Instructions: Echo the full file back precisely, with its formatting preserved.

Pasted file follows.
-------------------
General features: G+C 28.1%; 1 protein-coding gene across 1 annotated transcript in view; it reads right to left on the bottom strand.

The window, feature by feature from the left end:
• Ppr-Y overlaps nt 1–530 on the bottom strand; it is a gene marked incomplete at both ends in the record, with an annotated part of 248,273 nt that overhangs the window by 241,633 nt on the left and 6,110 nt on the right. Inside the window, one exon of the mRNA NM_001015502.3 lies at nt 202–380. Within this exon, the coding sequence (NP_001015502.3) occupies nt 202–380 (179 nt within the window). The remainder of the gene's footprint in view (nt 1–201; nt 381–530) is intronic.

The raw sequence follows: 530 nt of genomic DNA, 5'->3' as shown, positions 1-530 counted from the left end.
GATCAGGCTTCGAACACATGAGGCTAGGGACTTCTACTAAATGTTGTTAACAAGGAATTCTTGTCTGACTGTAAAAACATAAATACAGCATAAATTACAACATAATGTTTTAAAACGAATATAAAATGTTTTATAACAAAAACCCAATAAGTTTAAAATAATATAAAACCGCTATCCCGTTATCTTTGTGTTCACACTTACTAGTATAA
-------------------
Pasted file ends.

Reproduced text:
General features: G+C 28.1%; 1 protein-coding gene across 1 annotated transcript in view; it reads right to left on the bottom strand.

The window, feature by feature from the left end:
• Ppr-Y overlaps nt 1–530 on the bottom strand; it is a gene marked incomplete at both ends in the record, with an annotated part of 248,273 nt that overhangs the window by 241,633 nt on the left and 6,110 nt on the right. Inside the window, one exon of the mRNA NM_001015502.3 lies at nt 202–380. Within this exon, the coding sequence (NP_001015502.3) occupies nt 202–380 (179 nt within the window). The remainder of the gene's footprint in view (nt 1–201; nt 381–530) is intronic.

The raw sequence follows: 530 nt of genomic DNA, 5'->3' as shown, positions 1-530 counted from the left end.
GATCAGGCTTCGAACACATGAGGCTAGGGACTTCTACTAAATGTTGTTAACAAGGAATTCTTGTCTGACTGTAAAAACATAAATACAGCATAAATTACAACATAATGTTTTAAAACGAATATAAAATGTTTTATAACAAAAACCCAATAAGTTTAAAATAATATAAAACCGCTATCCCGTTATCTTTGTGTTCACACTTACTAGTATAA